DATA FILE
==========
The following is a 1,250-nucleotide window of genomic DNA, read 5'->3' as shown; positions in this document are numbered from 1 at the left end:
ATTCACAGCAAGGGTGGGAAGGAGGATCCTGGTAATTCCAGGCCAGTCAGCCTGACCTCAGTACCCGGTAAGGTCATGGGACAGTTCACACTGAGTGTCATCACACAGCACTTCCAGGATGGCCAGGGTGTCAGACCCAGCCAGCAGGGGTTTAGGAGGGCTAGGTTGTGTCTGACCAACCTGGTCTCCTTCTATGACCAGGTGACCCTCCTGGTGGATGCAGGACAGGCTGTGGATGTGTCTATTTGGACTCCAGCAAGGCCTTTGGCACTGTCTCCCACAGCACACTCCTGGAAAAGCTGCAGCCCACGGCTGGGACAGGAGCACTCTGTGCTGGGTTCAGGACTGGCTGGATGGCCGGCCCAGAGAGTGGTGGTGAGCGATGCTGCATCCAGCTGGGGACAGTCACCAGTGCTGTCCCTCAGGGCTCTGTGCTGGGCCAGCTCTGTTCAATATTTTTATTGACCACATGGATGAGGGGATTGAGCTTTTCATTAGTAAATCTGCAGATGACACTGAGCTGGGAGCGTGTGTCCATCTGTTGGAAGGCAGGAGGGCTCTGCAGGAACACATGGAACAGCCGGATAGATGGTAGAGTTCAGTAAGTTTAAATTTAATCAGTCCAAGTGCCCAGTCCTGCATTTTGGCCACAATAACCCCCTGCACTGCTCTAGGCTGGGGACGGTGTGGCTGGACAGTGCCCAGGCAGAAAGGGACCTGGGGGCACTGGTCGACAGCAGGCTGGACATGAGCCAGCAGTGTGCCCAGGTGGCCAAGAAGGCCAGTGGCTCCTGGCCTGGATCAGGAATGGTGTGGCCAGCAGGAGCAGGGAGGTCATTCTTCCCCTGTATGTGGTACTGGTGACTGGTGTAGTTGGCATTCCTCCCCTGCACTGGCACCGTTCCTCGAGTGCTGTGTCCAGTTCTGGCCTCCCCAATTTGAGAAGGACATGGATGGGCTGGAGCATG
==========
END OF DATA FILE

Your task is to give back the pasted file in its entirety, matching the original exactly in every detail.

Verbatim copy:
The following is a 1,250-nucleotide window of genomic DNA, read 5'->3' as shown; positions in this document are numbered from 1 at the left end:
ATTCACAGCAAGGGTGGGAAGGAGGATCCTGGTAATTCCAGGCCAGTCAGCCTGACCTCAGTACCCGGTAAGGTCATGGGACAGTTCACACTGAGTGTCATCACACAGCACTTCCAGGATGGCCAGGGTGTCAGACCCAGCCAGCAGGGGTTTAGGAGGGCTAGGTTGTGTCTGACCAACCTGGTCTCCTTCTATGACCAGGTGACCCTCCTGGTGGATGCAGGACAGGCTGTGGATGTGTCTATTTGGACTCCAGCAAGGCCTTTGGCACTGTCTCCCACAGCACACTCCTGGAAAAGCTGCAGCCCACGGCTGGGACAGGAGCACTCTGTGCTGGGTTCAGGACTGGCTGGATGGCCGGCCCAGAGAGTGGTGGTGAGCGATGCTGCATCCAGCTGGGGACAGTCACCAGTGCTGTCCCTCAGGGCTCTGTGCTGGGCCAGCTCTGTTCAATATTTTTATTGACCACATGGATGAGGGGATTGAGCTTTTCATTAGTAAATCTGCAGATGACACTGAGCTGGGAGCGTGTGTCCATCTGTTGGAAGGCAGGAGGGCTCTGCAGGAACACATGGAACAGCCGGATAGATGGTAGAGTTCAGTAAGTTTAAATTTAATCAGTCCAAGTGCCCAGTCCTGCATTTTGGCCACAATAACCCCCTGCACTGCTCTAGGCTGGGGACGGTGTGGCTGGACAGTGCCCAGGCAGAAAGGGACCTGGGGGCACTGGTCGACAGCAGGCTGGACATGAGCCAGCAGTGTGCCCAGGTGGCCAAGAAGGCCAGTGGCTCCTGGCCTGGATCAGGAATGGTGTGGCCAGCAGGAGCAGGGAGGTCATTCTTCCCCTGTATGTGGTACTGGTGACTGGTGTAGTTGGCATTCCTCCCCTGCACTGGCACCGTTCCTCGAGTGCTGTGTCCAGTTCTGGCCTCCCCAATTTGAGAAGGACATGGATGGGCTGGAGCATG